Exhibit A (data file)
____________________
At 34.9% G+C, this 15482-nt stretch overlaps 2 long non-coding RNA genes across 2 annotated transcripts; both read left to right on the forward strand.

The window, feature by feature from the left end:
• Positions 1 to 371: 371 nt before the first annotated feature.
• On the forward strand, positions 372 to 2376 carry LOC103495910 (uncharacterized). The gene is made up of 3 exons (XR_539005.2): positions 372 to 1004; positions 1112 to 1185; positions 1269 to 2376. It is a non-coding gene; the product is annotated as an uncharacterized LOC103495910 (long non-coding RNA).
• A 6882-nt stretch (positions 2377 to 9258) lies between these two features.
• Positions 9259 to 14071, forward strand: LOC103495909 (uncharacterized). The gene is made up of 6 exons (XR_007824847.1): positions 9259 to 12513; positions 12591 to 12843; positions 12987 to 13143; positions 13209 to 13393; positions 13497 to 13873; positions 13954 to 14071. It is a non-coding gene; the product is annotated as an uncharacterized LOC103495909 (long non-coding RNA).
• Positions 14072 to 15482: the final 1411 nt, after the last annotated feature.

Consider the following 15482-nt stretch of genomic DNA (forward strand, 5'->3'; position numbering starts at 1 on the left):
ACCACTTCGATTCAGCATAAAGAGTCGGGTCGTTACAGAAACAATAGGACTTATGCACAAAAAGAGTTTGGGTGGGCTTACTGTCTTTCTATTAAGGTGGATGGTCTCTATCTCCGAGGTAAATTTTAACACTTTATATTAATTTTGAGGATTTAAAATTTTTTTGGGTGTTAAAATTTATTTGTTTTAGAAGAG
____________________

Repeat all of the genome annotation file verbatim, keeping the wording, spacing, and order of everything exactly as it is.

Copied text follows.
At 34.9% G+C, this 15482-nt stretch overlaps 2 long non-coding RNA genes across 2 annotated transcripts; both read left to right on the forward strand.

The window, feature by feature from the left end:
• Positions 1 to 371: 371 nt before the first annotated feature.
• On the forward strand, positions 372 to 2376 carry LOC103495910 (uncharacterized). The gene is made up of 3 exons (XR_539005.2): positions 372 to 1004; positions 1112 to 1185; positions 1269 to 2376. It is a non-coding gene; the product is annotated as an uncharacterized LOC103495910 (long non-coding RNA).
• A 6882-nt stretch (positions 2377 to 9258) lies between these two features.
• Positions 9259 to 14071, forward strand: LOC103495909 (uncharacterized). The gene is made up of 6 exons (XR_007824847.1): positions 9259 to 12513; positions 12591 to 12843; positions 12987 to 13143; positions 13209 to 13393; positions 13497 to 13873; positions 13954 to 14071. It is a non-coding gene; the product is annotated as an uncharacterized LOC103495909 (long non-coding RNA).
• Positions 14072 to 15482: the final 1411 nt, after the last annotated feature.

Consider the following 15482-nt stretch of genomic DNA (forward strand, 5'->3'; position numbering starts at 1 on the left):
ACCACTTCGATTCAGCATAAAGAGTCGGGTCGTTACAGAAACAATAGGACTTATGCACAAAAAGAGTTTGGGTGGGCTTACTGTCTTTCTATTAAGGTGGATGGTCTCTATCTCCGAGGTAAATTTTAACACTTTATATTAATTTTGAGGATTTAAAATTTTTTTGGGTGTTAAAATTTATTTGTTTTAGAAGAG